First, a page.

These dry ciders are made like wine and packaged like beer
By REGAN STEPHENS
On sunny fall mornings, Sam Fitz takes his mild-mannered, 100-pound pitbull named Lexi for a walk in downtown Washington, D.C. When he finds a crab apple tree, Fitz ties her leash to the tree’s trunk, and climbs up to shake the ruby-hued fruit off branches, where they hang like swollen, elongated cherries. He uses the foraged apples to make micro-batches of minimalist, bone-dry cider. Fitz, along with his sister, Rachel Fitz, Cooper Sheehan, and Jason Burnett are the partners behind Anxo (pronounced AHN-choh), D.C.’s first cider house. And they’re doing things differently than most cider makers.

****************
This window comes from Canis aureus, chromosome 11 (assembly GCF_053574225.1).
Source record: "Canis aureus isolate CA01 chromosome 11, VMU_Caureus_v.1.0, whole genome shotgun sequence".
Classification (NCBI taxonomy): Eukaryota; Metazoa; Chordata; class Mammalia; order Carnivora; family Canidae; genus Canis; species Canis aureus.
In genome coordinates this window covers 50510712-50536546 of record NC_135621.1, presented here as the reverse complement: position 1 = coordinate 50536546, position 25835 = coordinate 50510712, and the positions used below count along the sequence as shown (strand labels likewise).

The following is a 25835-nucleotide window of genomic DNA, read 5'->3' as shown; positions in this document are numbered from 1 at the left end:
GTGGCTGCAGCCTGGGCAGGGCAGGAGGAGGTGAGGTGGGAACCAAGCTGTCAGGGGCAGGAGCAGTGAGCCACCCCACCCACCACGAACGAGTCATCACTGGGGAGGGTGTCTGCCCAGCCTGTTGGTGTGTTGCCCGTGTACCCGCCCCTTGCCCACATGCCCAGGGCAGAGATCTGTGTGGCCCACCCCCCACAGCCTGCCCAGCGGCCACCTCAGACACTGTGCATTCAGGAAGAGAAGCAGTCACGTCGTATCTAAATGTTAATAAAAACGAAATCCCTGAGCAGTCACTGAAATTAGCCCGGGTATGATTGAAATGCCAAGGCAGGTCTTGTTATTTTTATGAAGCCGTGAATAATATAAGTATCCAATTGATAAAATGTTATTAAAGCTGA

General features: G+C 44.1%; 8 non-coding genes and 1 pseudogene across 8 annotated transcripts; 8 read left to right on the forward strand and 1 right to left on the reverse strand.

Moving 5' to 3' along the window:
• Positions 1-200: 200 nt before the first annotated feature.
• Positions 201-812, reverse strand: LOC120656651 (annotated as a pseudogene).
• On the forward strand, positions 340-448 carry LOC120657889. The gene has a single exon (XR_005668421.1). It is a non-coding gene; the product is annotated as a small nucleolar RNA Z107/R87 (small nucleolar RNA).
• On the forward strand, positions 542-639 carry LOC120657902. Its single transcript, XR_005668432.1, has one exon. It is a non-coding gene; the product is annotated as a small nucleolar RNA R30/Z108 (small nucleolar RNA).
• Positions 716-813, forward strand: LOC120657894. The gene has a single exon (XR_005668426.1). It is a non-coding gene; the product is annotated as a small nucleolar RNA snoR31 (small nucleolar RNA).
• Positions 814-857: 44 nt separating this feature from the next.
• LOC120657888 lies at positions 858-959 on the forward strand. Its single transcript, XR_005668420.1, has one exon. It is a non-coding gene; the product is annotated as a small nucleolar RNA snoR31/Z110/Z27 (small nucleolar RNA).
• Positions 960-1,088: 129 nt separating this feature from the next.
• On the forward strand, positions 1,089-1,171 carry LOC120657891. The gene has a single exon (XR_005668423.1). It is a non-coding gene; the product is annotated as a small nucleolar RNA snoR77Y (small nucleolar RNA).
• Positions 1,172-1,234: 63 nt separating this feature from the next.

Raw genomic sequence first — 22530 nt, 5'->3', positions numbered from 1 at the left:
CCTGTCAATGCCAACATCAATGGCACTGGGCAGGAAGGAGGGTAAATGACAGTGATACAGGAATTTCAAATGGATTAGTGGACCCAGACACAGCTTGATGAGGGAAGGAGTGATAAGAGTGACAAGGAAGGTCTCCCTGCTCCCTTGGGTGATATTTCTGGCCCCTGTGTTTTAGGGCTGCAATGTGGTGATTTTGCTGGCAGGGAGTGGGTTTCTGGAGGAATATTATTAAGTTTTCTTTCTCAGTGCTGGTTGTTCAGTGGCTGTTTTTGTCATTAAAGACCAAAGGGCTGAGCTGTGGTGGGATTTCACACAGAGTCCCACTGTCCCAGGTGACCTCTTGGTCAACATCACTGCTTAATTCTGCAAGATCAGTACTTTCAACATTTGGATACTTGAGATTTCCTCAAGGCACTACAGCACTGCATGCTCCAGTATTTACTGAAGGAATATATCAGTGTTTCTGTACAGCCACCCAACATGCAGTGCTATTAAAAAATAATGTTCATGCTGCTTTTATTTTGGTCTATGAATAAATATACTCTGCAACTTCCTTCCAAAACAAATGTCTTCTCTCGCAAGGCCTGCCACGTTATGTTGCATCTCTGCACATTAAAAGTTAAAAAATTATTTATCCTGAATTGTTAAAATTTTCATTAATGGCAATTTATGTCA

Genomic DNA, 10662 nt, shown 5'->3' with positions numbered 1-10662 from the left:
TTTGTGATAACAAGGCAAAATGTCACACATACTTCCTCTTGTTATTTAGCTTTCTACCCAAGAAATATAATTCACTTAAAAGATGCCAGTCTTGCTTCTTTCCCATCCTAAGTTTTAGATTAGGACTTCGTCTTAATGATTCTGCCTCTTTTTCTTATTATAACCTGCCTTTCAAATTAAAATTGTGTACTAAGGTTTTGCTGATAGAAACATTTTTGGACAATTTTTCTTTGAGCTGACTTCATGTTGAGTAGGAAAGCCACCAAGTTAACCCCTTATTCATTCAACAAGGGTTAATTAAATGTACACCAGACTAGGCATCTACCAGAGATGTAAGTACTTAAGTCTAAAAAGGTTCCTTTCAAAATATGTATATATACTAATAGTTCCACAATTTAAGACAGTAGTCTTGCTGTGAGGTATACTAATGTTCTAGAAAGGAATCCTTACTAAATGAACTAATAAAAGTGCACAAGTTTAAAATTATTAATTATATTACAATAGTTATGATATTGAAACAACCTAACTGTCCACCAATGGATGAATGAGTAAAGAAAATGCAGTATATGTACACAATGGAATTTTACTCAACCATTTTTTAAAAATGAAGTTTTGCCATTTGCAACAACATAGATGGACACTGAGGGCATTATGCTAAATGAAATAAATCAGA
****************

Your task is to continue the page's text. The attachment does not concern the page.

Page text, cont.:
These small batches made with city-grown apples are only a small part of the story; the vast majority of Anxo’s cider is made using fruit sourced from nearby, family-run farms. In fact, the cider’s only flavorful ingredient is apple—in 2019, they used 35 different apple varietals—with either native yeast or wine yeast, making each cider naturally dry, gluten-free, and sugar-free. (The fructose burns off in the fermentation process.)
The cider [ANXO is] making is the antithesis of the mass-produced brands, pleasantly, but not overly, effervescent, minimalist, and bone-dry, with plenty of structure and nuance.
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